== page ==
Moving onto the next task, the author doesn’t give any details other than that it involved “array code” and that he couldn’t get ChatGPT to resolve the issue. Several attempts with varied prompts resulted only in errors or incorrect behavior, and the author fell back to his usual methods.

The third task involved a WordPress filter. To make a long story short, the author was using a library function that needed to be passed the number of arguments expected by a custom function he wrote. He told it 1, but his function expected 2. Happily, ChatGPT was able to recognize this and point it out. Unhappily, it means that the author is evidently copy-pasting code without knowing what it does, and also doesn’t realize that sometimes you have to know what things do in order for them to work the way you want them to. This library function is called add_filter, and as you might have expected by now, the first result of a search for “wordpress add_filter” is an embarrassingly thorough documentation page that even includes an example of what to do when your function expects two arguments. It is very clear about this and mentions it many times. Now, I don’t want to make any absolute statements like “this is a bad programmer programming badly,” but I think reading documentation and knowing what you’re putting into your code are some really basic thresholds for programming, like expecting an author of literature to at least understand the fancy-sounding phrases they paste into their book, and being willing to open a dictionary to look up any unfamiliar words. Children learn this lesson when they get “help” from a parent or the Internet in the form of words and phrases way beyond their skill level, and the teacher inevitably asks them if they know what these words mean. This lesson is just as valid in programming.

The author concludes the article with concern about what AI might decide to do if given access to much of the world’s code. The current answer, of course, being “nothing,” because AI doesn’t come up with ideas on its own out of the blue. All it does is reassemble labeled data. From ChatGPT’s perspective, it performed equally well on all three of the author’s tasks, all of which involved putting together various characters according to user input. It’s not trying to program. It doesn’t know what programming is, nor anything else. It’s truly an impressive feat that it’s so good at pretending otherwise.

Eh, more or less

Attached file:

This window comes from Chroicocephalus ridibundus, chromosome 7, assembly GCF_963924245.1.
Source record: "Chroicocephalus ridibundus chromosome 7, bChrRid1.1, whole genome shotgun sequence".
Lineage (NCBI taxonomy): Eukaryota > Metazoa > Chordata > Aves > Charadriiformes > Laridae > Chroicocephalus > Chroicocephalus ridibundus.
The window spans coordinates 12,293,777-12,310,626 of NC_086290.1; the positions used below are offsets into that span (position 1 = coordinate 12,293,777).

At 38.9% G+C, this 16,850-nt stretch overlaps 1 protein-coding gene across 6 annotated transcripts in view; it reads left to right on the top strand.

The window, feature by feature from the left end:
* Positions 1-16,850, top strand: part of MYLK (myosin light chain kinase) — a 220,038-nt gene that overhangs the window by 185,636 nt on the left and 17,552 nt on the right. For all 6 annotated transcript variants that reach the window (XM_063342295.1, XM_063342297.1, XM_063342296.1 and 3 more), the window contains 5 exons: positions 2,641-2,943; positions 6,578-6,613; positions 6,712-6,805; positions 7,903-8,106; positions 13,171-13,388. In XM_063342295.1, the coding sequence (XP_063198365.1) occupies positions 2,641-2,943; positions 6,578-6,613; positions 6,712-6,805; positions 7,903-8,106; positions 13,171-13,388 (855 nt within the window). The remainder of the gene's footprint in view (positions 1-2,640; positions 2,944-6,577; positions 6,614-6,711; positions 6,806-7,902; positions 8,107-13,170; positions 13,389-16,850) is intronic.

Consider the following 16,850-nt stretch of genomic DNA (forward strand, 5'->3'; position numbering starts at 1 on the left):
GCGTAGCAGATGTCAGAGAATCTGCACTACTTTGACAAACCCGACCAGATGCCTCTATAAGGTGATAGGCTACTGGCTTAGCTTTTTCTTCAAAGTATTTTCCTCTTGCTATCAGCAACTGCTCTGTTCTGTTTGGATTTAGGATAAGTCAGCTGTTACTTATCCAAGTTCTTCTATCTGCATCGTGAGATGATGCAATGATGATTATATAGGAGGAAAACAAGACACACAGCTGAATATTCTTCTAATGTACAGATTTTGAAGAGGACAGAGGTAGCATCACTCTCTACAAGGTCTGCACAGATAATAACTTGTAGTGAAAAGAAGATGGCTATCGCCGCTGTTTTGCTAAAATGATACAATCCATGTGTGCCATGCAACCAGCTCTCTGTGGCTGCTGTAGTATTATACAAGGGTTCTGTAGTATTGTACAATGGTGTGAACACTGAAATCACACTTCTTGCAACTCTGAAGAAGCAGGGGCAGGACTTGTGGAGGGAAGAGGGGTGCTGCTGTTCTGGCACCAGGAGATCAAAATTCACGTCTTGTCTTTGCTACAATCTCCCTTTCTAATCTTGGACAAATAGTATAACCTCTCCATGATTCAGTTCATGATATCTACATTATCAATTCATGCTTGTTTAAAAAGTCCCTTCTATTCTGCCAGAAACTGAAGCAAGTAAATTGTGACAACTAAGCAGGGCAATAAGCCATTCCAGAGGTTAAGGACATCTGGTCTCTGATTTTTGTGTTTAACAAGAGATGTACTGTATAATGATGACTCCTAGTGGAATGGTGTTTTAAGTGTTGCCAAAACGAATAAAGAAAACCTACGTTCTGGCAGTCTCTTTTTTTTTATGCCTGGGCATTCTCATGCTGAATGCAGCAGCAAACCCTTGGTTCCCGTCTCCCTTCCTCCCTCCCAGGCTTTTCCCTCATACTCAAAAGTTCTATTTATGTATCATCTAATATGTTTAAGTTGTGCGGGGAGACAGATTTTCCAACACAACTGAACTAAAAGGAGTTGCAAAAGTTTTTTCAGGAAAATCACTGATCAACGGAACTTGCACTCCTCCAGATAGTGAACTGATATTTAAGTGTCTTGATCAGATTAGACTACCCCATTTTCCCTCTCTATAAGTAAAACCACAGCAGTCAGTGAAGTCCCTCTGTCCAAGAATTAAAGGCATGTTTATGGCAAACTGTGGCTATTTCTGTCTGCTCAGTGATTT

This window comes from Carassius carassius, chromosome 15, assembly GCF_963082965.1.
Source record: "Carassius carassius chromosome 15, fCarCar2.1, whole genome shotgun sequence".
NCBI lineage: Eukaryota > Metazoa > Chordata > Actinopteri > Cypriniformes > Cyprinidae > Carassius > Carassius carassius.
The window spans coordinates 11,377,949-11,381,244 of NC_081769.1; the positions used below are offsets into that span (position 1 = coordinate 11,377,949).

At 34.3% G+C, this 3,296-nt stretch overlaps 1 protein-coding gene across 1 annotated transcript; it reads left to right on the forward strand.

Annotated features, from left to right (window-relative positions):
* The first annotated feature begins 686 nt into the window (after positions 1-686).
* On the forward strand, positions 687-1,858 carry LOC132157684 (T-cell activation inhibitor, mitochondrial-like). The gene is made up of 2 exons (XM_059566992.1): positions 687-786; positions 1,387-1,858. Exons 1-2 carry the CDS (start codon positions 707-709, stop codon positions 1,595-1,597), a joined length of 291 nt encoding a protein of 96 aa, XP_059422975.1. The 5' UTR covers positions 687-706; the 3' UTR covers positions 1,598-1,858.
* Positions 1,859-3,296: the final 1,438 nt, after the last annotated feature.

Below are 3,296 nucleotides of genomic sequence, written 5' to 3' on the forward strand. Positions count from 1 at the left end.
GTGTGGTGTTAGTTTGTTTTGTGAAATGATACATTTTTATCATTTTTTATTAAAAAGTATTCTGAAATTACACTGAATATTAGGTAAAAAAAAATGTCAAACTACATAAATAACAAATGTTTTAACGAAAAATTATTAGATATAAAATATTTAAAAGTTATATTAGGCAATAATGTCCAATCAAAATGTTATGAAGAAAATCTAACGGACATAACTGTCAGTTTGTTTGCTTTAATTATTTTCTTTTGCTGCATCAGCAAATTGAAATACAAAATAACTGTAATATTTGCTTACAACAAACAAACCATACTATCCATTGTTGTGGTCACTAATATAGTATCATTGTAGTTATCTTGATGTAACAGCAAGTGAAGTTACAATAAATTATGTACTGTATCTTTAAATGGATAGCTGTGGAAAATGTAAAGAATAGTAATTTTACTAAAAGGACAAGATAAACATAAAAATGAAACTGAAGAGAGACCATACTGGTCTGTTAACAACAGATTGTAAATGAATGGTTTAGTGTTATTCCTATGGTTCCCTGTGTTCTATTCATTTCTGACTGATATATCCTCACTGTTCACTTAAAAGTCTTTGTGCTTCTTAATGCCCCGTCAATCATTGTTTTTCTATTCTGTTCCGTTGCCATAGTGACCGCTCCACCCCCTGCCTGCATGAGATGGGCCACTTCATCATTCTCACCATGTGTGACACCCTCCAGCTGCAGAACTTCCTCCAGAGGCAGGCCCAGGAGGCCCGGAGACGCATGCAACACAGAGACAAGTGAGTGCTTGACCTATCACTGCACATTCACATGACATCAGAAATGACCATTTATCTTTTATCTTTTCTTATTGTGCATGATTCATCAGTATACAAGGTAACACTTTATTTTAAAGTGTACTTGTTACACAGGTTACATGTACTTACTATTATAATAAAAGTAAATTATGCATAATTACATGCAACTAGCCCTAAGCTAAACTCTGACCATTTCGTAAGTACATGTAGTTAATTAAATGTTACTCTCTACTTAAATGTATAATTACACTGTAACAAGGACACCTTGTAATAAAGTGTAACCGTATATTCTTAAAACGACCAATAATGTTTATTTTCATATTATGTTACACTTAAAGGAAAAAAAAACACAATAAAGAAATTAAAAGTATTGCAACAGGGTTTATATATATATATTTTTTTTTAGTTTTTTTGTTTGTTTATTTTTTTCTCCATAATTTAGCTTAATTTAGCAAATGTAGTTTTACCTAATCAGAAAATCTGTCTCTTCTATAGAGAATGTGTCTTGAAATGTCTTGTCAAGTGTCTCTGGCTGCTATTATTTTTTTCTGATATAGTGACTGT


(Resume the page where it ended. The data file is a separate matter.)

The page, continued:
This section’s heading is what AI excels at. It won’t necessarily get a program exactly correct, it won’t necessarily get Canadian geography exactly correct, and if you ask it to generate an image you’ll probably get something decently close. Image generation from text prompts was the topic of a recent study by a platform specializing in exactly that, with the unsurprising result that it becomes increasingly difficult to generate a desired image as detail increases. If you want a picture of a boat, and any boat will do, Bob’s your uncle. If you want a sailboat, still easy. A sailboat on rough waters, clouds creeping across the sky, their underbellies tinged a hearty red by a glorious sunset, waves foaming as they’re parted by the vessel’s prow... I wouldn’t be surprised to hear that this is still easy for a modern generative AI. The question is, will it turn out exactly as desired, or did the prompt need even more detail? Even the most descriptive prose in the history of literature won’t bring to mind the exact same image in the mind of every reader. Images and text remain two unique concepts. And, as suggested by the saying “a picture is worth a thousand words,” images contain much more detail than text does, at a human scale. An entire novel can be condensed down to a fraction of a megabyte, but an image meriting no more than a fleeting glance can easily be several times larger, even after lossy compression discards some information in an effort to more compactly store a mere approximation of the original image. This is almost a mirror of the challenge AI artists face: instead of starting with a precise image and discarding details to arrive at a compact representation, they must start with a compact representation and experiment with more and more details until they’re satisfied that the result is close enough to the “original” in their mind. If they want foaming waves, well, that’s easy to say, and they’ll get foaming waves. But there are a million ways that could look, so if they want a particular shape, a verbal description may simply be too crude. After all, a photograph of such a scene would need the equivalent of several novels for a precise description. Even a photograph taken a few dozen milliseconds afterward would be slightly different. Keep taking photographs like that and eventually you have a video, representing the same scene as the handful of bytes in my original “prompt” above but occupying orders of magnitude more space.